Erdogan and Christians

By George Dimitrakopoulos

“….. the most perfect and beautiful church which has yet been erected by any Christian people….”
James Fergusson in “ A History of Architecture in All Countries”

The recent decision of the Turkish Authorities to permit the reading of the Koran during the Ramadan period in the Church of Haghia Sophia coupled with the daily call for prayer by the Moslem priest, caused the immediate reaction of the Greek Ministry of Foreign Affairs which protested to the Turkish Authorities and informed the International Community about this new “effort” to convert the Church to a Mosque thus altering it’s historically recognized nature and violating all regulations concerning the World Heritage Sites scheme which has been created by UNESCO after the Second World War and which includes the Church of Haghia Sophia ( Turkey had ratified the World Heritage Convention in 1983. In 1985 the historic district of Istanbul including Haghia Sophia was added to the list of World Heritage Sites). In addition , this decision which when put into effect was projected through the Turkish Television all over the World violates a decision adopted by Kemal Ataturk in 1935 according to which Haghia Sophia was turned into a Museum and worship of any kind was no longer permitted in it’s premises.

The manner in which Turkish President Erdogan chose to handle the latest developments in Turkey which made the well known conflict between the “ two Worlds” ( The Secular state v. The Islamic) surface again, have , as it is natural, raised concerns regarding these “new” approaches and their consequences in future Turkish public and, to a certain extent, private life . A logical reaction, since Mr. Erdogan’s statements , decisions and actions following the failure of the attempted coup , can be considered as indicative evidence that he will now proceed , not in a very democratic manner, in what he tried to accomplish through an intended reform of the Constitution ( that effort was not successful), namely the transformation of the , to this date , secular Turkish Society into an Islamic one. Such a development will certainly affect many aspects of public and private life among which democratic principles, civil rights and freedoms are of particular importance. As a result religious freedoms and respect for other religious beliefs existing, though at reduced levels, in Turkey may be found in jeopardy, given the fact that as it has been observed in other cases , authorities of existing Islamic states show little ,if any ,tolerance to believers of other faiths. Similarly, the same concerns exist regarding the future of historical monuments of any kind, since there has been enough evidence widely shown, concerning destruction of monuments by Islamic fundamentalists in Afganistan, Irak and Syria.

In this sense the future of Haghia Sophia , is certainly a very important issue to follow. It is certainly not limited to the bilateral context of Greek-Turkish relations but concerns all the Christian communities worldwide. Of course international interest and concern for the Church of Haghia Sophia will not be a new development . It exists ever since the city of Constantinople, then capital of the Byzantine Empire fell in the hands of the Ottoman Turks in 1453 and the Church of the “ Holy Wisdom” became the Mosque of Aya Sophia and thus the main place of worship of the Sultan. Many important books and articles on the history of the Church , it’s architectural style and it’s importance for the Christendom have been written over the years. Many were also the expeditions aiming at visiting the Church and evaluating it’s condition with a view to ensure it’s preservation. Yet, of all these interesting and thorough accounts one is of particular importance. It is the account by professor of International Relations and History, Erik Goldstein, published as a chapter under the title: “ Redeeming Holy Wisdom: Britain and St. Sophia ” in a book edited by Dr. Melanie Hall of Boston University, in 2011 entitled : “Towards World Heritage, International Origins of the Preservation Movement 1870-1930”.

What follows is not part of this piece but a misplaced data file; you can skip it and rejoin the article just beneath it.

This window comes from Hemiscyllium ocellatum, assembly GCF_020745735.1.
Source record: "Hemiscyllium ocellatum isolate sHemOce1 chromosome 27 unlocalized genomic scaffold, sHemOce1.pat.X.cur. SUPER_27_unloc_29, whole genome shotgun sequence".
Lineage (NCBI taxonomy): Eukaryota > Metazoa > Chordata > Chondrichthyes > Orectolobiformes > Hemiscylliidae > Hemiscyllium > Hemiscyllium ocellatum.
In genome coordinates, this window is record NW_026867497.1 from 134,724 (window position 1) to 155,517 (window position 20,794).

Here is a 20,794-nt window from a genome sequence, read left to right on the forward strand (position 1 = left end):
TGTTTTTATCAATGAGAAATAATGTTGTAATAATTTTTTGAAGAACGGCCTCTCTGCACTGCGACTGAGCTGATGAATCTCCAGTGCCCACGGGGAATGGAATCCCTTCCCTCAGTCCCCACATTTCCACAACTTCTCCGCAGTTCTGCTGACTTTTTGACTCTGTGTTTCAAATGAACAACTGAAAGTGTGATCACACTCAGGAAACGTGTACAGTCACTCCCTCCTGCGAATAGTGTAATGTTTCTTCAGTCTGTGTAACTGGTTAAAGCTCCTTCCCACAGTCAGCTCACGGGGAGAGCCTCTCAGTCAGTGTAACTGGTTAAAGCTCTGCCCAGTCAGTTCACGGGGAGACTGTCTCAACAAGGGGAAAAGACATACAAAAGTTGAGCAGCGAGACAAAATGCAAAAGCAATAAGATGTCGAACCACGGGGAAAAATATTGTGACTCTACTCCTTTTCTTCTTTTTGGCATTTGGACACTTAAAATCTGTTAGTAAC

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A brilliant Historian and a very thorough and meticulous researcher, Professor Goldstein, educated in both the United States( Tufts University and Fletcher School of Law) and the U.K ( University of Cambridge), currently professor of International Relations at Boston University and former Dean of the same department, has, over the years, written extensively on various events and developments of decisive importance in the history of the international system. This chapter, is a further proof of his respect for historical events and monuments that most of the times go along, as well as his ability and skill to combine evidence and knowledge offered by more than one fields in presenting and proving his thesis which in this case is : “Redeeming Holy Wisdom: Britain and St. Sophia ”.

Indeed the chapter is remarkable in all aspects. The first point supporting this assertion refers to the chronological period Prof. Goldstein has chosen (mainly 1820-1920 although there are enough references to former and subsequent important dates). He begins the chapter with a reference to the time the Church was built, to the time Constantinople fell to the Ottoman Turks and the then transformation of the Church to the Mosque of Aya Sophia and proceeds in referring to subsequent dates that constitute turning points in the interest for the preservation of Haghia Sophia as he, in many occasions refers to the Church through the chapter. One of the many interesting references here is a citation of a poem written by Lord Byron who used an image of St. Sophia to win support for the Christians oppressed by the Turks. A second one is the reference to the work of the Fossati brothers, Swiss architects who in 1846 were asked by Sultan Abdulmecid to undertake a full restoration of the building. After describing the history of this effort , Prof. Goldstein notes that: “…..In 1852 the Fossatis published a portfolio of twenty five coloured lithographs of St. Sophia. As a result of this publication this largely forgotten building re-emerged into a wider-and a Christian –consciousness…..”